On Memorial Day in the final game of a ten-game homestand and facing visiting Fayetteville, Gonzalez demonstrated his skill at the plate.

Facing the Woodpeckers’ right-handed starter Nivaldo Rodriguez, it would be Gonzalez who would initiate the Hillcats offense. Coming to bat in the first inning, Gonzalez faced a situation that he had seen frequently during the Lynchburg season – two runners on base. Both leadoff hitter Gabriel Mejia and Nolan Jones had walked. Gonzalez ripped a searing line drive double to right-center field, which drove in both Mejia and Jones and staked Lynchburg to a lead that they would never relinquish.

The only blemish was Gonzalez getting trapped off of second when the relay throw overshot the cutoff man and was fielded by Jonathan Arauz, the Fayetteville third baseman, who caught Gonzalez in a run down. He would finish the day with a .500 effort at the plate, later lacing a sharp single to right field.

Learning is a constant endeavor for Gonzalez. Not only is he developing his baseball skills on the field, and through rigorous practice, he immerses himself in a new environment each season, one very different from the one of his youth in the Dominican Republic.

“It’s different here [the U.S.]. There are so many more people, which makes it hard,” said Gonzalez, “but I don’t have too much difficulty. I just go to the field and don’t think about anything else but baseball.”

Even though 99% of his focus is on the game and improving enough to earn a promotion to AA Akron, Gonzalez has other interests. He enjoys fishing and the beach, two activities that were in plentiful supply in his hometown right on the Caribbean, but that are much more difficult to find in the Carolina League.

Keep an eye out for Oscar Gonzalez. His 6’4” 180 lb. frame gives him a presence at home plate, and may soon make him a fixture on prospect lists.

“It’s just going to be a matter of time for him to apply it and to transition it to the game,” said coach Narron about the hard work Gonzalez has done to improve his hitting.

As he makes adjustments to the challenges of baseball, sit back and enjoy the ride as Gonzalez makes the most of his natural talent.

Photo: Lindsay Carico/Lynchburg Hillcats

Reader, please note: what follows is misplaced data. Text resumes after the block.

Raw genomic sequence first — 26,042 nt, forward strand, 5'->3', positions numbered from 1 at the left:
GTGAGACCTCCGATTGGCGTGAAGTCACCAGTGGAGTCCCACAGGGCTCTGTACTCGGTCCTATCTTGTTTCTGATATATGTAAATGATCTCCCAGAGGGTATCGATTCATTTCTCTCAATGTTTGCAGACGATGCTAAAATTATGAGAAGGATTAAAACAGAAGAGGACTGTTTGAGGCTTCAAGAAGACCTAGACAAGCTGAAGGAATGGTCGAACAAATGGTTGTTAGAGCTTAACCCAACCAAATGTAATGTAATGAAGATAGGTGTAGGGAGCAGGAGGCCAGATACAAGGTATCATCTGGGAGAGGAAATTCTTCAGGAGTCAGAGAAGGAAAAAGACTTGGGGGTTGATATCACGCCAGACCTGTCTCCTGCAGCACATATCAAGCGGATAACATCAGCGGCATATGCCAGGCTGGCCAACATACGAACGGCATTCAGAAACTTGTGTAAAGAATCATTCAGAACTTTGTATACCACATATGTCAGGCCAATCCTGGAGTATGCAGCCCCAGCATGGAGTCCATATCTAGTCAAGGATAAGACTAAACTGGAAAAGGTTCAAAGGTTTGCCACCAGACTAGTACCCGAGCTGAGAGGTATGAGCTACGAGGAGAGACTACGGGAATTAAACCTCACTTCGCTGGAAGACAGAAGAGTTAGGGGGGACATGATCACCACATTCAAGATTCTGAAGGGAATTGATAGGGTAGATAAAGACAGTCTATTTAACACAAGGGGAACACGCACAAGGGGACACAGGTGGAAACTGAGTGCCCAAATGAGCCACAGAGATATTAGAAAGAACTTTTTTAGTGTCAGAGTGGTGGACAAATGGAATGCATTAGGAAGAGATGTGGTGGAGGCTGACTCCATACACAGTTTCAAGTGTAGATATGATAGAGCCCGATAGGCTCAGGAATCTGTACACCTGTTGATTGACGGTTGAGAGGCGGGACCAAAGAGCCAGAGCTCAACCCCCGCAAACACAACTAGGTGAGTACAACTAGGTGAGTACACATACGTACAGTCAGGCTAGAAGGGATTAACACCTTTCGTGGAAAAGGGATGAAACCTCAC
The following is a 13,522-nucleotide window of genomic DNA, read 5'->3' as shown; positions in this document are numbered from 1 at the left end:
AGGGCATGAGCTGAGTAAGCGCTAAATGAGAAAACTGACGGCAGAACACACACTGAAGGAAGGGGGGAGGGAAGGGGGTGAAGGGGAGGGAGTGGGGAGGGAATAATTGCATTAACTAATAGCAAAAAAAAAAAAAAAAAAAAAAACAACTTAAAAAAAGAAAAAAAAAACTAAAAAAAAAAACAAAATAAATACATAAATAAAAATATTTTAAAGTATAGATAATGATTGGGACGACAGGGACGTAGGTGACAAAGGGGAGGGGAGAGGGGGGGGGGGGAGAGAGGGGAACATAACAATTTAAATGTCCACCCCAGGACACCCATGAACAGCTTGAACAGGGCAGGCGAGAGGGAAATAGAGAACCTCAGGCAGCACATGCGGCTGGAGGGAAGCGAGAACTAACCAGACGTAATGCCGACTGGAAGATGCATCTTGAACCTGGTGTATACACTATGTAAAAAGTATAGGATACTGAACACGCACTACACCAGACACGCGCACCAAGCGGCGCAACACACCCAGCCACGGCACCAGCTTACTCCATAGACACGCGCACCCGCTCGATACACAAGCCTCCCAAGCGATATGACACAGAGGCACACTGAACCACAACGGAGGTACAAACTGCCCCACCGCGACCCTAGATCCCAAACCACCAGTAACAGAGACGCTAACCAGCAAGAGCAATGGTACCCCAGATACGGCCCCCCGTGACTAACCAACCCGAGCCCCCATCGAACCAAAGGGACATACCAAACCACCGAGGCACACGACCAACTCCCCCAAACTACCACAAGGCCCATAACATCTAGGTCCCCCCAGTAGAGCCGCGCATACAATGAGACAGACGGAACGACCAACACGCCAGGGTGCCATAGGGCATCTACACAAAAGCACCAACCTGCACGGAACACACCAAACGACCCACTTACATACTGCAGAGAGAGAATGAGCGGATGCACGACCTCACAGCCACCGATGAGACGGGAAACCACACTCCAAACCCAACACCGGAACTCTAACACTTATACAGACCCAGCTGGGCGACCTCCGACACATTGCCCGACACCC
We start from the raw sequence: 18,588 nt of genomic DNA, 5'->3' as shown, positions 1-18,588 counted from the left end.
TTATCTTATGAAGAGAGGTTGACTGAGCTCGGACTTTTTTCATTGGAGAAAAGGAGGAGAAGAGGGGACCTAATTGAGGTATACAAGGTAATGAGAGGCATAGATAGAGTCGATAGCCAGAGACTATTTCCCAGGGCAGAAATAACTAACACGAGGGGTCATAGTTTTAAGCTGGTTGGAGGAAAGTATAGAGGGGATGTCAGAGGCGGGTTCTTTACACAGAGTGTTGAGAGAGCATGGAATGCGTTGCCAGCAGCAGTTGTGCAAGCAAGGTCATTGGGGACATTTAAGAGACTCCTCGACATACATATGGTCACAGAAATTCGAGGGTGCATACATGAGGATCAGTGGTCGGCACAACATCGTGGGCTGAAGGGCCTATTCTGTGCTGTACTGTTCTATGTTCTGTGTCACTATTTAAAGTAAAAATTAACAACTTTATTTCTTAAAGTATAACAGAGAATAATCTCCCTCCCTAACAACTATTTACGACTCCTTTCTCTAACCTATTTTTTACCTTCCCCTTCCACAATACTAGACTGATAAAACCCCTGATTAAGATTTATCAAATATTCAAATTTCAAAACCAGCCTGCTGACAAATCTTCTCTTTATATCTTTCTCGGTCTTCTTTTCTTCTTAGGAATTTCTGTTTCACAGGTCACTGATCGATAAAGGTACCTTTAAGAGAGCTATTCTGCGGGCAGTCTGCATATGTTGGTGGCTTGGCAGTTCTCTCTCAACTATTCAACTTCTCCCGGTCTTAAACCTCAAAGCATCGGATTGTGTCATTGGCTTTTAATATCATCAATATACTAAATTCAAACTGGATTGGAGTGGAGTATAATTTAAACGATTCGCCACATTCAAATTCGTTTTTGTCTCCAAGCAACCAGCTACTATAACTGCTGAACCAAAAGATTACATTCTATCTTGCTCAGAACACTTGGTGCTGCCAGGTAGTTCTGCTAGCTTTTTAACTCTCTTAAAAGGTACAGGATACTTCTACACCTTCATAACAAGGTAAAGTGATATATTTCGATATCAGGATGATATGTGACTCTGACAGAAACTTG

David Freier was born in Brooklyn New York in 1966 less than a decade after the Dodgers had departed the very same borough. His first professional baseball game was at Yankee stadium and to this day he and his father still argue over who started for the Orioles that day (his father says Mike Cuellar, while he insists it was Jim Palmer). Being a lover of underdogs he naturally became a Mets fan. He grew up in Montclair New Jersey which had the advantage of being home to two baseball legends, Yogi Berra and Larry Doby, as well as having a local college which regularly held baseball card conventions that fed his baseball card hobby. While attending college at the University of Richmond he and some of his friends attended a Richmond Braves game in the then (1985) brand new Diamond stadium, and now home to the Richmond Flying Squirrels. This began what has become a passion for the minor leagues of baseball. During his 10 years as a Richmond resident he and his future wife developed an affinity for the Braves, especially when Richmond fan favorite Francisco Cabrera scored the winning run to knock the Pirates from contention and vault the Braves into the World Series of 1991. During extensive travels he has rooted for the Minnesota Twins, Minneapolis Loons, St. Paul Saints, Iowa Cubs, Philadelphia Phillies, Erie Sea Wolves, Berkshire Bears and of course the Lynchburg Hillcats. To date he has visited over 110 different baseball parks in which he has seen a game. He joined the Society for American Baseball Research in 2000 and has been a member ever since, where he participates on the Biographical and Minor Leagues committees when time permits. In his day job he is an Associate Professor of Biomedical Science at Lynchburg College in Virginia.